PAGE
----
Broca, P. “On the site of the faculty of the articulated speech” The meeting of the Anthropological Society, 1865.
Broca is a name known universally amongst neuroscientists, med students, linguists, and really almost anyone who’s ever had an interest in language and the brain. Broca lends his name to Broca’s area, an area of the brain localized to the pars triangularis of the inferior frontal gyrus (in English: the area in the shape of a rough triangle that is on the left side of the brain, in the frontal lobe, and it’s on the side just above the tip of the temporal lobe…crap, I’m just including a picture). Broca’s area, along with Wernecke’s area, is always localized to just one side of the brain, usually the dominant side, or the one controlling the handed side of the body. This means, for right handed or ambidextrous people, Broca’s area is on the left side, and for left handed dominant people, it may occur on the right.
So what IS Broca’s area? It is the area of the brain primarily involved in speech, and language processing (as opposed to Wernicke’s area, which is involved in language comprehension). People with damage to Broca’s area suffer major deficits in language production. They can understand you perfectly, can read perfectly well, their motor skills with their mouth, vocal chords and tongue are usually all right, and they express their thoughts on paper just fine, but they cannot TELL you what they mean. Patients with damage to Broca’s area are completely unable to form complex sentances. There is a disconnect between the word they need to form and the motor sequences needed to produce the sounds. Often they can manage sentances that are simple, and usually described as telegraphic, with nothing more than content words.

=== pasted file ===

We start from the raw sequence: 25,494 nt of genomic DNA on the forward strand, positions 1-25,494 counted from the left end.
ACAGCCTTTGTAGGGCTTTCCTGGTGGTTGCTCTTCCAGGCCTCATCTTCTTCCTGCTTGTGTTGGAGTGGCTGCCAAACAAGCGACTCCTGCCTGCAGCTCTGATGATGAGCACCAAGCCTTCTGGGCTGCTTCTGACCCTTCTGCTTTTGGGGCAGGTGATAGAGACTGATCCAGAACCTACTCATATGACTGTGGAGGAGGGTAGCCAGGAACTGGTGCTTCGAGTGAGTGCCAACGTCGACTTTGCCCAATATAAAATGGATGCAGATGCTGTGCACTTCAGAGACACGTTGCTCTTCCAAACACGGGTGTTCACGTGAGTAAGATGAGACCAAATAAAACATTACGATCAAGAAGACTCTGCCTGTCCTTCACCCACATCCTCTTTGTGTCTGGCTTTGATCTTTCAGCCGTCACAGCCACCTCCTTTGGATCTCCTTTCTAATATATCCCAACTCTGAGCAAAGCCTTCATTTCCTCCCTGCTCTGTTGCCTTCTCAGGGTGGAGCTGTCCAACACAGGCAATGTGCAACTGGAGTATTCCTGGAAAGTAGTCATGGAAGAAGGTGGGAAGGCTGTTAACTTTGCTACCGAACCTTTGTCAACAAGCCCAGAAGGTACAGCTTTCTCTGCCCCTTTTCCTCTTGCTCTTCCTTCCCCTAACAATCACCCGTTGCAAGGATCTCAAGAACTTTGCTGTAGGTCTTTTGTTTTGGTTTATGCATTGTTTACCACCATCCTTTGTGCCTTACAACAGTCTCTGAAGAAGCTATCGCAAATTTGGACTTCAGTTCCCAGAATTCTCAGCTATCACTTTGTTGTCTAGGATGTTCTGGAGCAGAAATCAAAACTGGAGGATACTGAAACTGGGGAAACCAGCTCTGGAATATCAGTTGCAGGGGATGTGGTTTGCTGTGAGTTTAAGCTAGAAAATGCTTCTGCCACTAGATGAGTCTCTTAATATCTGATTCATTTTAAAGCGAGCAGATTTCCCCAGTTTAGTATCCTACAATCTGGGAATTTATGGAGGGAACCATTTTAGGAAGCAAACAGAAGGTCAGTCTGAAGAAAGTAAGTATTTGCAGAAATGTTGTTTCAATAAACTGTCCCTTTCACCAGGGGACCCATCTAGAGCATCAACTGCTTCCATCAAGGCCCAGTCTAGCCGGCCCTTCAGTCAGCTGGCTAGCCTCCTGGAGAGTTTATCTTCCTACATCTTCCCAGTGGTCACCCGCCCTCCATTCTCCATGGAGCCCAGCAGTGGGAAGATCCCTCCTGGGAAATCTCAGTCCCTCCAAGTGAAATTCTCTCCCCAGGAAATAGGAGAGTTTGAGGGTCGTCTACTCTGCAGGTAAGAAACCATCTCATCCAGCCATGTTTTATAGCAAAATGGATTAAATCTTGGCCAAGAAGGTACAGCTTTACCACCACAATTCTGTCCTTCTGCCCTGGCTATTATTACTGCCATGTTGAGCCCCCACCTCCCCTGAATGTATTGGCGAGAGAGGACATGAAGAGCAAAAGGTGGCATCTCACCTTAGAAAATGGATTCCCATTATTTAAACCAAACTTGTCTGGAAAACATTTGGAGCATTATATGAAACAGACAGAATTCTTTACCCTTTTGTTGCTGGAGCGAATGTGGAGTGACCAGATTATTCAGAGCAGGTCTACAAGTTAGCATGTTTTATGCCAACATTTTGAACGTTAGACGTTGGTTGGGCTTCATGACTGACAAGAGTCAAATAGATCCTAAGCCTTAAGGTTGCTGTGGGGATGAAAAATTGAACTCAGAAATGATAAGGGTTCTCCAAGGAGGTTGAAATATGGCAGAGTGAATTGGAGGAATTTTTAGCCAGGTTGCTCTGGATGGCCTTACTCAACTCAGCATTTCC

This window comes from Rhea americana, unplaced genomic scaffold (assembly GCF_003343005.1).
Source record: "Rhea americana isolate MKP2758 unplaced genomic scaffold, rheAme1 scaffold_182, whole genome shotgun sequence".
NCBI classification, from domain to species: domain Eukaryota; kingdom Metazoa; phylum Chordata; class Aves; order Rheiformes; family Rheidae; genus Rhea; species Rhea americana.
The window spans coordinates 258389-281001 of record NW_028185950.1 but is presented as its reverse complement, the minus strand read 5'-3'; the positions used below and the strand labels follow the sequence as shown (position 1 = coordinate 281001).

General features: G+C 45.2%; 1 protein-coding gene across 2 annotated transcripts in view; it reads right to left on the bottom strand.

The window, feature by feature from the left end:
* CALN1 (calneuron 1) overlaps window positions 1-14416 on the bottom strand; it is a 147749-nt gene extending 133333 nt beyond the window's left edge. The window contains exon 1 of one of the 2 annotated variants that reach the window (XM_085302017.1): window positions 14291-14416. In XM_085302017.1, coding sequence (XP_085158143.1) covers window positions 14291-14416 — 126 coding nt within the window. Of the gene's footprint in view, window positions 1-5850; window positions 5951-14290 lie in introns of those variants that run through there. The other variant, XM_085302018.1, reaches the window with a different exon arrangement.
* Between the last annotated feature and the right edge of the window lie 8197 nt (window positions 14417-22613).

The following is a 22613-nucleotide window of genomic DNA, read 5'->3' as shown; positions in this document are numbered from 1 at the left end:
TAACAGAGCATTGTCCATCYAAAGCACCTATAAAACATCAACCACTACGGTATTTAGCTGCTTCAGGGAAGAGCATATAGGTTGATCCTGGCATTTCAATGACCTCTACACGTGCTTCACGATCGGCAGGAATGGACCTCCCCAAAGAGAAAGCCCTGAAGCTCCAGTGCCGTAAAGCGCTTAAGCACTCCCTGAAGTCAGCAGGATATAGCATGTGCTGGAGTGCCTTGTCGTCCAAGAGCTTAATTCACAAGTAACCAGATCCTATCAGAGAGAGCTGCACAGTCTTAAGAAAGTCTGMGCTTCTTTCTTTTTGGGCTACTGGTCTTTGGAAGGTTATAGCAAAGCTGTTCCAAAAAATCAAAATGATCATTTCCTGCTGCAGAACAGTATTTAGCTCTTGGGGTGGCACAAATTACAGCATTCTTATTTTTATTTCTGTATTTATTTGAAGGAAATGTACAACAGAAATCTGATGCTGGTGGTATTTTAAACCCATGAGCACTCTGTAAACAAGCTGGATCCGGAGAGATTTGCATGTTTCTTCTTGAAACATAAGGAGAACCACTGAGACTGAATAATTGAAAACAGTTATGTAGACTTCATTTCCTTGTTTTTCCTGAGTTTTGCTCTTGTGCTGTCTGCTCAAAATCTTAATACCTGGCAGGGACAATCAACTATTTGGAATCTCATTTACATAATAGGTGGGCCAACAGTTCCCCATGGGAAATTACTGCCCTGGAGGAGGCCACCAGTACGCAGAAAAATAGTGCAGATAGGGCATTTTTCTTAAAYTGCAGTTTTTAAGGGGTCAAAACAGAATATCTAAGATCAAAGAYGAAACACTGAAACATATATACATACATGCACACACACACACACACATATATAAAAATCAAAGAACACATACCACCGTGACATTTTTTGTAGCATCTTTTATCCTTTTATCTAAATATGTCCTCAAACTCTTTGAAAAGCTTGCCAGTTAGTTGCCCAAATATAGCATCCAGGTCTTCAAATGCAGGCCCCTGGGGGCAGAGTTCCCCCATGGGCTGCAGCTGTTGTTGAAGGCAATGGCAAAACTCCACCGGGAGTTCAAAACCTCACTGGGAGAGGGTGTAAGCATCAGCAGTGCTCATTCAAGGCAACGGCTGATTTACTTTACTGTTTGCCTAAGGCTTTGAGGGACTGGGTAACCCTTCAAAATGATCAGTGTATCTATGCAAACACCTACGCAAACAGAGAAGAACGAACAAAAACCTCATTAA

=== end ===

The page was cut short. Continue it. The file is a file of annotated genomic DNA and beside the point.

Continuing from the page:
This means that someone trying to say “My sister and I went out for ice cream today” might come out something like this: “Today…sister…me…ice cream”. People with Broca’s aphasia (‘aphasia’ or ‘aphemie’ was a word Broca used for those who were unable to produce language) are usually very aware that they can’t speak properly, but they are unable to correct the problem. You can imagine how horribly frustrating this is for people who suffer from aphasia. The problem is that Broca’s area is very close to the primary motor cortex, and controls the muscles required for vocalization. So though the muscles themselves are fine, the brain connections to them are not.
Broca first laid out his concept of aphasia in 1861, when the idea of brain localization was just beginning to come back into style. The concept of localization of certain functions in certain areas of the brain has been out of fashion for a while, mostly due to the study of phrenology. Phrenology was a quack science, wherein people would try to determine your personality traits by feeling the bumps and curves of your skull. They claimed that certain shapes in certain areas were responsible for things like intelligence or morality. Of course this stuff is ridiculous, but it left a pretty bad taste in scientists’ mouths for the study of brain localization.
(Paul Broca, courtesy of of nature.com)
However, brain localization concepts soon began to make a comeback. Broca was not the first to look for the brain localization of language, Bouillaud was there before him, claiming that speech was localized to the frontal lobes. At first, Broca disagreed, believing that changes in speech production would involve global brain changes, not lesions localized to a specific area.